Date of Award

Spring 2021

Document Type

Dissertation

Degree Name

Doctor of Philosophy (PhD)

Department

Ecology and Evolutionary Biology

First Advisor

Caccone, Adalgisa

Abstract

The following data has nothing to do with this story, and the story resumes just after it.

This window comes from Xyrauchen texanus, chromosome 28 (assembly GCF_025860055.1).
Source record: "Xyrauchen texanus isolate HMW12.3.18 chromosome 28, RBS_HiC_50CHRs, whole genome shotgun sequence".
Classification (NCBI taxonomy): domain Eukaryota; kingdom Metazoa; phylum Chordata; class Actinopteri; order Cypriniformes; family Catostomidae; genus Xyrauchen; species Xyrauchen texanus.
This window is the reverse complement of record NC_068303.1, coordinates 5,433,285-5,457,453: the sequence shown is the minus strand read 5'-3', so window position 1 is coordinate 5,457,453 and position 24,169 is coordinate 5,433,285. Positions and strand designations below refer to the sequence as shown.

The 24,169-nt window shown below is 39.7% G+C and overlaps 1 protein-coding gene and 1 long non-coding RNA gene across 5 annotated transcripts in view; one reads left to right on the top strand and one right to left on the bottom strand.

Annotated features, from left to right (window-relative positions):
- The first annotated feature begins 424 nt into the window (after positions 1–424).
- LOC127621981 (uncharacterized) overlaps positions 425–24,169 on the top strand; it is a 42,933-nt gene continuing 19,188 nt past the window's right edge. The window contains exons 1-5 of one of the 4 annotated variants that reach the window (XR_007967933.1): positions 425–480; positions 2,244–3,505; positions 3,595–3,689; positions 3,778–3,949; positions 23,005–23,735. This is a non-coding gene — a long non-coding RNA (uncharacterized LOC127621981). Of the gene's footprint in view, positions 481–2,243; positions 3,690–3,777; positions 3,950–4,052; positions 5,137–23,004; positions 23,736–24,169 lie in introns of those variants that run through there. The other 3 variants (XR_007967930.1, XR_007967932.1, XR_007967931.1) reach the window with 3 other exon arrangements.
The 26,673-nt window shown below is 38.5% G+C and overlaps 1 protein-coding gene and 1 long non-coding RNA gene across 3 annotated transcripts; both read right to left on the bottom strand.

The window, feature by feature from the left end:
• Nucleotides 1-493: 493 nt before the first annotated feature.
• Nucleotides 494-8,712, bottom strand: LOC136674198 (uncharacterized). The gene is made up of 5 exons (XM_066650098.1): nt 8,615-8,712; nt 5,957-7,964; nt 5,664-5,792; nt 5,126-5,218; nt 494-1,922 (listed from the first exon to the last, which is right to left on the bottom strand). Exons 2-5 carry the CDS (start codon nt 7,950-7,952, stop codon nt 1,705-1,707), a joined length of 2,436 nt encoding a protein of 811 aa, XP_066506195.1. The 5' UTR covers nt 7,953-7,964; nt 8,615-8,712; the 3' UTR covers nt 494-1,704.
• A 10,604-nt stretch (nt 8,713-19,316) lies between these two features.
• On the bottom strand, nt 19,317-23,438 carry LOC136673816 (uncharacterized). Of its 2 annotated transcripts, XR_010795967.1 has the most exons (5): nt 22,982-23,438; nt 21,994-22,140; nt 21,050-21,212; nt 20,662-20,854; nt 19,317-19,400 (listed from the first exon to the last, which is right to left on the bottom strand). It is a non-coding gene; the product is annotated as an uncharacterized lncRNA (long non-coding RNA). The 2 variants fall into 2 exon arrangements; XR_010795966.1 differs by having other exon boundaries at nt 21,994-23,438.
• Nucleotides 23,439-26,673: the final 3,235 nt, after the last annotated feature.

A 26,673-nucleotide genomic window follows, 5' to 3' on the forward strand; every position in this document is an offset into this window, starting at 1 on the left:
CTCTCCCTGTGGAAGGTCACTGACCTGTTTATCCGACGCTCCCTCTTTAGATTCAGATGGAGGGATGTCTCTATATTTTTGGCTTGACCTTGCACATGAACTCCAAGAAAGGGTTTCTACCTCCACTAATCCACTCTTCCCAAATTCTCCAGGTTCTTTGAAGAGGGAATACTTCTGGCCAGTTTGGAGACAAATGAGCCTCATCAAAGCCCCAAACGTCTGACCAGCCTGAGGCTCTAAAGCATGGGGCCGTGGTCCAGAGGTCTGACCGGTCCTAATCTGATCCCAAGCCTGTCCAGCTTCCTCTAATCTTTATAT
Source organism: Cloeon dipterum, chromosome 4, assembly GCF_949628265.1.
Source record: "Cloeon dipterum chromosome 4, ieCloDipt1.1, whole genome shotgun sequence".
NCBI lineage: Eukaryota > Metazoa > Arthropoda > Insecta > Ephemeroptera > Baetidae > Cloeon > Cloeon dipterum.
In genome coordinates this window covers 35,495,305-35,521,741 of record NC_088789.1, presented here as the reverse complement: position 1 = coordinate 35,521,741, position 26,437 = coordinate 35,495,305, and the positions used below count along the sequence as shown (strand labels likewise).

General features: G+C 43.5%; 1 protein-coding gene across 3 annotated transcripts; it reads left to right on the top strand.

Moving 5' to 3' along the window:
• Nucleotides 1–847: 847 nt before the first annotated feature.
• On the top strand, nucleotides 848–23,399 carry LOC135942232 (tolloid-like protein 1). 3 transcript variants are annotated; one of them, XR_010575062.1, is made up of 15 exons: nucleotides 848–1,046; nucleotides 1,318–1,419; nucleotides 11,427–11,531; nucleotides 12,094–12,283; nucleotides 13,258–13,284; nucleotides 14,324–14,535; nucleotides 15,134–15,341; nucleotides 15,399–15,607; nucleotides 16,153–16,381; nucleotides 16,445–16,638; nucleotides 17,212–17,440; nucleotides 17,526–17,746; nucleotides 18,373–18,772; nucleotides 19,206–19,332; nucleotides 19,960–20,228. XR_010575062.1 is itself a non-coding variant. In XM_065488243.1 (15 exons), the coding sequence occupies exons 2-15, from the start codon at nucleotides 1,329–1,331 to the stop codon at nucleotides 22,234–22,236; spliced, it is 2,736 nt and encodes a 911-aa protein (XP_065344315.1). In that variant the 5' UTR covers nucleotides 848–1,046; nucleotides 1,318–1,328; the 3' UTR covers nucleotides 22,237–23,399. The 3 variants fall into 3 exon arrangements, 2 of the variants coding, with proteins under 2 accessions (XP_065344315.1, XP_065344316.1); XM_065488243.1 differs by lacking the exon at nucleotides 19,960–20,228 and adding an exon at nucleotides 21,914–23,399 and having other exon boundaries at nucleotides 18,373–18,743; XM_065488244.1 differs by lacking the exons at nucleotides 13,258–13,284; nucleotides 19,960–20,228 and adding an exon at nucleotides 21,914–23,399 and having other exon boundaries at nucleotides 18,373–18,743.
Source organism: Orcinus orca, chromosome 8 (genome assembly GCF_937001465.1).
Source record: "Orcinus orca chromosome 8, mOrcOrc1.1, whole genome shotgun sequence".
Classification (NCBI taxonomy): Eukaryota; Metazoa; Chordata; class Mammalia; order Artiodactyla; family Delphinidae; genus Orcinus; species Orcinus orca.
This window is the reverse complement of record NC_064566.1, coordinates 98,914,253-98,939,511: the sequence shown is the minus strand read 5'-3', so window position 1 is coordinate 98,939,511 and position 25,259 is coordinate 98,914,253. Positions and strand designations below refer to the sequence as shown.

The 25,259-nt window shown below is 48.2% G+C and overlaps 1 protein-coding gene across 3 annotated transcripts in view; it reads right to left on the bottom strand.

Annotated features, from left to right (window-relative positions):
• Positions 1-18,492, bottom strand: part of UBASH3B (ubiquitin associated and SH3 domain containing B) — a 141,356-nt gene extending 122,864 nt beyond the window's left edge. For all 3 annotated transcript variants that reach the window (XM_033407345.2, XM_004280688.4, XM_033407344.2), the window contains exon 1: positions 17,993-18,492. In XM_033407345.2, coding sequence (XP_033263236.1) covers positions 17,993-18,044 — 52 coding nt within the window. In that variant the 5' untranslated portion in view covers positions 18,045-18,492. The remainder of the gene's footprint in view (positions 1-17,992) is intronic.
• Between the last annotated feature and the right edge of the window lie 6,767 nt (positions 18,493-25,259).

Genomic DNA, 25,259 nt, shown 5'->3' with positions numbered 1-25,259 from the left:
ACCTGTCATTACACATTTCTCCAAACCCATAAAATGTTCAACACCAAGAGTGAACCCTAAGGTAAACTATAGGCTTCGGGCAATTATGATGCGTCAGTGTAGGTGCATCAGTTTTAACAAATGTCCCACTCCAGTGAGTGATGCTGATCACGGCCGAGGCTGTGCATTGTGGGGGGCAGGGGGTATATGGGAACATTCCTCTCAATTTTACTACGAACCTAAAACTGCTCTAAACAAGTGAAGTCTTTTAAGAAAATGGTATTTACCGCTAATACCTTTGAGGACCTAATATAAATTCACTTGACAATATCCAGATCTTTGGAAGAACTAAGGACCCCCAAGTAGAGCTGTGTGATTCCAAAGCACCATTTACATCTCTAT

Modern genomic sequencing technologies provide the opportunity to address long-standing questions in molecular evolution with empirical data. In this dissertation, I combine this new technology with advances in statistical population genetics to describe how deleterious mutations and adaptive evolution have shaped the genomic evolution of phocid seals. In Chapter 1, I model historical demographic processes using whole genome sequences of eight seal taxa: the Hawaiian monk seal, the Mediterranean monk seal, the northern elephant seal, the southern elephant seal, the Weddell seal, the grey seal, the Baltic ringed seal, and the Saimaa ringed seal. Through this, I establish that the endangered monk seal species have long-term small population sizes, as do grey seals. On the other hand, the elephant seals, Weddell seal, and ringed seals had much larger populations in the distant past. Notably, the most recent glaciation (c. 12,000-120,000 years ago) appeared to have a dramatic effect on phocid populations throughout the world. With this knowledge of historical population sizes, I test a fundamental premise of molecular evolution: that the rate of mutation accumulation will be higher in smaller populations due to less efficient purifying selection. I show that there is not a higher substitution rate or overall rate of mutation accumulation in the long-term small populations of monk seals compared to other seal species. On the contrary, overall rates of mutation accumulation appear to be lower in monk seals and grey seals, both of which show smaller long-term population sizes compared to the other species. This suggests either that the distribution of fitness effects may differ across seal species in a way that depends on population size and history. In Chapter 2, I use population genomic data and a newly developed statistical model to detect positive selection in the protein coding genes of phocid seals (monk seals, elephant seals, Weddell seals, grey seals, and ringed seals). In addition, I use a phylogenetic framework to detect parallel evolution across multiple lineages of seals, relating to traits such as polar adaptations, hypoxia tolerance during long dives, and mating behavior. I develop a new bioinformatic tool to process raw BAM files and transform them into useable input for MASS-PRF, a tool to detect selection from polymorphism and divergence data. Through these analyses, I identify thousands of genes that show positive selection across multiple seal lineages. Genes associated with immune function, sperm competition, and blubber composition show positive selection in all lineages, highlighting how complex and important these traits are in seals. In the deep-diving elephant seals, the list of positively selected genes was enriched for genes relating to cardiac muscle development and function, providing important insight into how adaptive protein evolution has helped allow these seals to survive sustained bradycardia during dives that last over an hour. Weddell seals, on the other hand, showed enrichment for genes relating to neuronal development, which may relate to molecular adaptations that allow their neurons to survive hypoxic conditions during long dives. Because MASS-PRF allows for site-specific tests of selection, I am able to show how parallel evolution in the same genes across lineages sometimes may or may not involve positive selection at the same genic site. In Chapter 3, I use the population genomic data from Chapter 2 to model the distribution of fitness effects (DFE) of segregating alleles in each population. Due to sample size issues, only parameters for the Hawaiian monk seal were confidently estimated. Using the site frequency spectrum of synonymous sites, I show that the Hawaiian monk seal has had a long-term effective population size below 5000, in agreement with the results from Chapter 1. In addition, I should that after the arrival of humans in Hawaii, the monk seal experienced a 95% decline in effective population size, in line with the current census size of fewer than 1500 individuals. Conditioning the model on the Hawaiian monk seal demographic parameters, I am able to estimate the shape of DFE in Hawaiian monk seals using the site frequency spectrum of nonsynonymous sites. I estimate a DFE for the Hawaiian monk seal that is nearly identical to the one estimated in humans. This DFE, however, is different than the one estimated for mouse, with the seal and human DFEs having a higher proportion of more strongly deleterious alleles. This pattern cannot be explained by phylogenetic relatedness or differences in phenotypic complexity, but instead is likely related to differences in effective population size. I discuss how the geometric model of evolution predicts such a shift in DFE in response to the epistatic effect of fixed deleterious mutations in smaller populations.

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